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Injury incidence in underground coal mines.
Ames-RG; Reger-RB; Wheeler-RW
Min Eng 1983 Apr; :310-312
A survey of injuries in underground coal mines was conducted. The purpose of the survey was to compare the incidence of injuries in mines using diesel equipment and those not using diesel equipment. Injury reports collected by the Mine Safety and Health Administration from six diesel equipped mines and three neighboring nondiesel mines over a 4 year period were reviewed. The total injury incidence expressed as injuries per 100 underground full time equivalent workers (100FTE) were 10.5 injuries per 100FTE in the diesel and 11.20 injuries per 100FTE in the non/diesel mines. The incidence of fatalities was 0.25 fatalities per 100FTE in the diesel and 0.04 fatalities per 100FTE in the nondiesel mines. The higher fatality rate for the diesel mines was due to a roof fall that was unrelated to diesel use. The incidence of injuries not resulting in lost working days was 2.53 per 100FTE in diesel mines versus 3.66 per 100FTE for non/diesel mines; however, 75.9O percent of the injuries in diesel mines resulted in lost working days, compared with 67.32 percent of the injuries in non/diesel mines. The injury rate per million tons of clean coal mined was 18.66 in the diesel mines and 36.28 in the nondiesel mines. The authors note that the injury data do not confirm the notion that diesel mines are safer than nondiesel mines. Caution should be exercised when interpreting these data since the data represent early United States experience with diesel units in underground coal mines and do not take into account the different types of mining equipment used. Additional accident and injury research is necessary.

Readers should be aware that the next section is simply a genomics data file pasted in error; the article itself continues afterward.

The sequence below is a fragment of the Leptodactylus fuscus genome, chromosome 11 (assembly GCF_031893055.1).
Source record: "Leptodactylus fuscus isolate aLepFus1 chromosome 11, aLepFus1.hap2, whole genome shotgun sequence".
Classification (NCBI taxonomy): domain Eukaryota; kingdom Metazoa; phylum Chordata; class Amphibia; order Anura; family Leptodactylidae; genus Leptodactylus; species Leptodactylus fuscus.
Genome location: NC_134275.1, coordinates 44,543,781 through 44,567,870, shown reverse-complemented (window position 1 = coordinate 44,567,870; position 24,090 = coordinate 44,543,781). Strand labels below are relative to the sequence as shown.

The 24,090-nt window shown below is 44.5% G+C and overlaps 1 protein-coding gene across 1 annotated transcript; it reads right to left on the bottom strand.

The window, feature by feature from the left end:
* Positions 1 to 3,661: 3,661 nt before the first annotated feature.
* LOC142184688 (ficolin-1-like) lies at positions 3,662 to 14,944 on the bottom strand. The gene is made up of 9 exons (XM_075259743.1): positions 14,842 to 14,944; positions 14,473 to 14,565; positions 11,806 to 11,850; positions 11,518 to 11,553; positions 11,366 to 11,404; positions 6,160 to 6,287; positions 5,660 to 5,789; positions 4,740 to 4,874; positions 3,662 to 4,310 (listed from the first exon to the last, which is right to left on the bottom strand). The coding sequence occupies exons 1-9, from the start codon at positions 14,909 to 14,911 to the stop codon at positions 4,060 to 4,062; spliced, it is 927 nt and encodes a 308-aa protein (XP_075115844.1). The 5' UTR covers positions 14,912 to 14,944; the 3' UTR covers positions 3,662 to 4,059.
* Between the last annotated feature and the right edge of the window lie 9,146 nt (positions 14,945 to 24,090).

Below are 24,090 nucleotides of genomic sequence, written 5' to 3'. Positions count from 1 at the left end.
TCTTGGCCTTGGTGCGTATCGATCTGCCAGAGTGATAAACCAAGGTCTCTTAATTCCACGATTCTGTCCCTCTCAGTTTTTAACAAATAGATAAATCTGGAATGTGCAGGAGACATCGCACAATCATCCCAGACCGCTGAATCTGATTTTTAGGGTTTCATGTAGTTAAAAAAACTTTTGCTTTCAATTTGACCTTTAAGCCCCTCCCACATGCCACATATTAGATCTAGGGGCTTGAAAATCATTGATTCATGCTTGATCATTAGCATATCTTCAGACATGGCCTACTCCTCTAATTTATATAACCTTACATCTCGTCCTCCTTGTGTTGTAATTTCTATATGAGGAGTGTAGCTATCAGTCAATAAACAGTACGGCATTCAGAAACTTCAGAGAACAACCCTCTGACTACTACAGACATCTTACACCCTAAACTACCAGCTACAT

NIOSH-Author; Coal-mining; Occupational-accidents; Diesel-engines; Accident-analysis; Mining-equipment; Underground-mining; Coal-miners; Mining-industry
Page last reviewed: September 2, 2020
Content source: National Institute for Occupational Safety and Health Education and Information Division